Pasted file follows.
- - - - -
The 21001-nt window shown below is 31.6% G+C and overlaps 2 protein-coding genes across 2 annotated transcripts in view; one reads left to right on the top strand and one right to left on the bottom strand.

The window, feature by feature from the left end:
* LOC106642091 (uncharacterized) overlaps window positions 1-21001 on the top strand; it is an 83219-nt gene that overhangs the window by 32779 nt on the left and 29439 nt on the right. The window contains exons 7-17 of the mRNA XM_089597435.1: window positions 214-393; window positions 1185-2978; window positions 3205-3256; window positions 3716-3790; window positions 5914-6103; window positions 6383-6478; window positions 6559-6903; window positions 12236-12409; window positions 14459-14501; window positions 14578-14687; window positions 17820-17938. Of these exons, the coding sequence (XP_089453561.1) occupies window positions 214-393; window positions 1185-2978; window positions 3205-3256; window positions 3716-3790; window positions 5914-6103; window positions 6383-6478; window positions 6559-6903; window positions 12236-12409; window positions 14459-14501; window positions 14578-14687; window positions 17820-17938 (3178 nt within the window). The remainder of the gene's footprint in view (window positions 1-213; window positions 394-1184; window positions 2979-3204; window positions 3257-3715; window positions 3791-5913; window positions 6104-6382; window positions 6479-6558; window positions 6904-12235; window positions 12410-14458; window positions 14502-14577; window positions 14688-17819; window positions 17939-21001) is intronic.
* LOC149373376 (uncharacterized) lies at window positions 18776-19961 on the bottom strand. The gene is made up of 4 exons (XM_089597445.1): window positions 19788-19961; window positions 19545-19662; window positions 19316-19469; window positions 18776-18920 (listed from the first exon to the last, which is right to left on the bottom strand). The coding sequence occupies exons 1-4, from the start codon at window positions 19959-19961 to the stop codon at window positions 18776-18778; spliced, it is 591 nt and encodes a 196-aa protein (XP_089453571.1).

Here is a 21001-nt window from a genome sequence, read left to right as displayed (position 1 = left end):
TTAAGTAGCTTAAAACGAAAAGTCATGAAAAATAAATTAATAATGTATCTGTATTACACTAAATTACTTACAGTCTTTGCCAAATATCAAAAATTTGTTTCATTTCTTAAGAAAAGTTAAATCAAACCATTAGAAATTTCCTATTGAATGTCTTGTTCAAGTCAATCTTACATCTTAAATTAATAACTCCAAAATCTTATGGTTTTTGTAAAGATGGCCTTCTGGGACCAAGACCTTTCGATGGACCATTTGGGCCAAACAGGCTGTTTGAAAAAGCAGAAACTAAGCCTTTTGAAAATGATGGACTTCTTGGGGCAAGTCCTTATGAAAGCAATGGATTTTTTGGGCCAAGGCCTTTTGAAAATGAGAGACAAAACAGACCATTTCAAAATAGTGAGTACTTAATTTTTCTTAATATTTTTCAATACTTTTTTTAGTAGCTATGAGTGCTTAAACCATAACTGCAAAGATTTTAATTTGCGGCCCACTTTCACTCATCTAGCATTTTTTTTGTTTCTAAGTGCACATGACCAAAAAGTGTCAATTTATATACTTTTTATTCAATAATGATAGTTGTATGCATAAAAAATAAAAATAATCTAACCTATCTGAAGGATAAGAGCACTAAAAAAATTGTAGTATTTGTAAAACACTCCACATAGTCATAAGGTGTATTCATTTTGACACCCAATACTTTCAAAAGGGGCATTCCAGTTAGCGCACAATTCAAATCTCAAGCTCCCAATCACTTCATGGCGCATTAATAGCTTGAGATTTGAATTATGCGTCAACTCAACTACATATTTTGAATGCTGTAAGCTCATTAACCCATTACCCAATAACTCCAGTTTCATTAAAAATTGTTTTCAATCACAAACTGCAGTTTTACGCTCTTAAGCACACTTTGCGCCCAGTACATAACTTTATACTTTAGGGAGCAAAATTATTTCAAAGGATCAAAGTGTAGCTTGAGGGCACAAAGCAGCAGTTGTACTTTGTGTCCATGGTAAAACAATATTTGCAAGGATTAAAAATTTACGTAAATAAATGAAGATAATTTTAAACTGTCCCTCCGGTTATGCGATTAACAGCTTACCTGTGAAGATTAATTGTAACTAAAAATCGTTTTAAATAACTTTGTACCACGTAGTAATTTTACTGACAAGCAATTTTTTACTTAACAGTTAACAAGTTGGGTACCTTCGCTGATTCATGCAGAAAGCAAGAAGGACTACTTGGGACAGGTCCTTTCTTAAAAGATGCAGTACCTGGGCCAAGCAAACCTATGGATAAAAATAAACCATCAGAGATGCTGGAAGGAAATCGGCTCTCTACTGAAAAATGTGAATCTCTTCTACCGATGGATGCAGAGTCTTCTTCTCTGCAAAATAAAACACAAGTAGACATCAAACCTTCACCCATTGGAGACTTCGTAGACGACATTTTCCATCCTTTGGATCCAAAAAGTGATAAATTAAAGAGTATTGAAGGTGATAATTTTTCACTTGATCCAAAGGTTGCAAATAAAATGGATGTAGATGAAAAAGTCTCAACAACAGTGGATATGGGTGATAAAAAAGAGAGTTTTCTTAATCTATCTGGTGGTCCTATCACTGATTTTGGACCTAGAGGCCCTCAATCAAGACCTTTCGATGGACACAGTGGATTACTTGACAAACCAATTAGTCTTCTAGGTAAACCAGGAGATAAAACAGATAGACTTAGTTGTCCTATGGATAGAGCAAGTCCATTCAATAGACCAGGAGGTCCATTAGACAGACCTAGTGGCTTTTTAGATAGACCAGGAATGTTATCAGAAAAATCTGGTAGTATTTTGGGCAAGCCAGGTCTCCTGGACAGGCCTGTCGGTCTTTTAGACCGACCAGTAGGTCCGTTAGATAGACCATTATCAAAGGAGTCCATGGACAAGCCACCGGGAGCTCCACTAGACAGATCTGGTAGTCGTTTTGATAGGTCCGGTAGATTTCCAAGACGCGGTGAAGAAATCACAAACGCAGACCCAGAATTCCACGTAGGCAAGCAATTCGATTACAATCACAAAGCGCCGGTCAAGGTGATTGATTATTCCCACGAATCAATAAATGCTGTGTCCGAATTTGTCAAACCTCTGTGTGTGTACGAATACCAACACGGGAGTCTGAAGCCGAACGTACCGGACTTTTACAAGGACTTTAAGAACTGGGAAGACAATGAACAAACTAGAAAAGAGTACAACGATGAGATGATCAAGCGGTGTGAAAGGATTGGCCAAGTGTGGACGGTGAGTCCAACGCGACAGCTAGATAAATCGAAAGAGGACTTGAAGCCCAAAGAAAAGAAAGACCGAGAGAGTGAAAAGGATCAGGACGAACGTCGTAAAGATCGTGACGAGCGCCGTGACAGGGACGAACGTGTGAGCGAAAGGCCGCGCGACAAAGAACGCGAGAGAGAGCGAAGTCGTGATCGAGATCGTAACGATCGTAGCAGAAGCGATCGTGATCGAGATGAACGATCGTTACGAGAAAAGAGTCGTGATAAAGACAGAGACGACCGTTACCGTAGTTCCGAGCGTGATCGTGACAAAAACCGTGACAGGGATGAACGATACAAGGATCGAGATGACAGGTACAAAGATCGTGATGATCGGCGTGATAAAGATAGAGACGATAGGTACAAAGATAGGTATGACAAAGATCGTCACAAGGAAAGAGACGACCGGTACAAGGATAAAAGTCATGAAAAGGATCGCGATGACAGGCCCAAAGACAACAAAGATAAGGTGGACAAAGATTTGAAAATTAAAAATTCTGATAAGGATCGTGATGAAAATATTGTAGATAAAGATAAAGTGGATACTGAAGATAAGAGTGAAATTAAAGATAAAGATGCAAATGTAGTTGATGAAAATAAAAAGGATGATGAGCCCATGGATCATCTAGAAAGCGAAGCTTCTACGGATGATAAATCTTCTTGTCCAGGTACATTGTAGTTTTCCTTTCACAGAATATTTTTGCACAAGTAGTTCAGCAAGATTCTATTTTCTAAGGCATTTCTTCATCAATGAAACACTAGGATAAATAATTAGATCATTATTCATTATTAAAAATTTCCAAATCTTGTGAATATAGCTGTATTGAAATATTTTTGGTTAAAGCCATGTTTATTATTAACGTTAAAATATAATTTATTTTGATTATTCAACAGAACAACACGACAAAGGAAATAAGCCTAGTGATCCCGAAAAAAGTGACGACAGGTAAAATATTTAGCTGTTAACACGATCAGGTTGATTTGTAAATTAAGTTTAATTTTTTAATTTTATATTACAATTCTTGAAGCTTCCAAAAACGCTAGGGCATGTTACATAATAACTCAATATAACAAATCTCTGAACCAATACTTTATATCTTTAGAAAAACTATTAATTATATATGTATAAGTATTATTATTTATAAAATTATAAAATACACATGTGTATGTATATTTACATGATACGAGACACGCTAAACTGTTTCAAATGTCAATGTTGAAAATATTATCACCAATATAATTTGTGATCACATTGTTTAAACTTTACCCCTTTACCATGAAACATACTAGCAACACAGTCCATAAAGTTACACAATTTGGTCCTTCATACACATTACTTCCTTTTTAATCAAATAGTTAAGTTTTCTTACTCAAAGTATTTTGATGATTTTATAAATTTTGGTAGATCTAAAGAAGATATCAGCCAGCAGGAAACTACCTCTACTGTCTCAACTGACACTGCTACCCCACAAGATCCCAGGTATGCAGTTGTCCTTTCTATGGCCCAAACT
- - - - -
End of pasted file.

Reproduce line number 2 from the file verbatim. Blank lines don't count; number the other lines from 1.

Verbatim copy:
The window, feature by feature from the left end: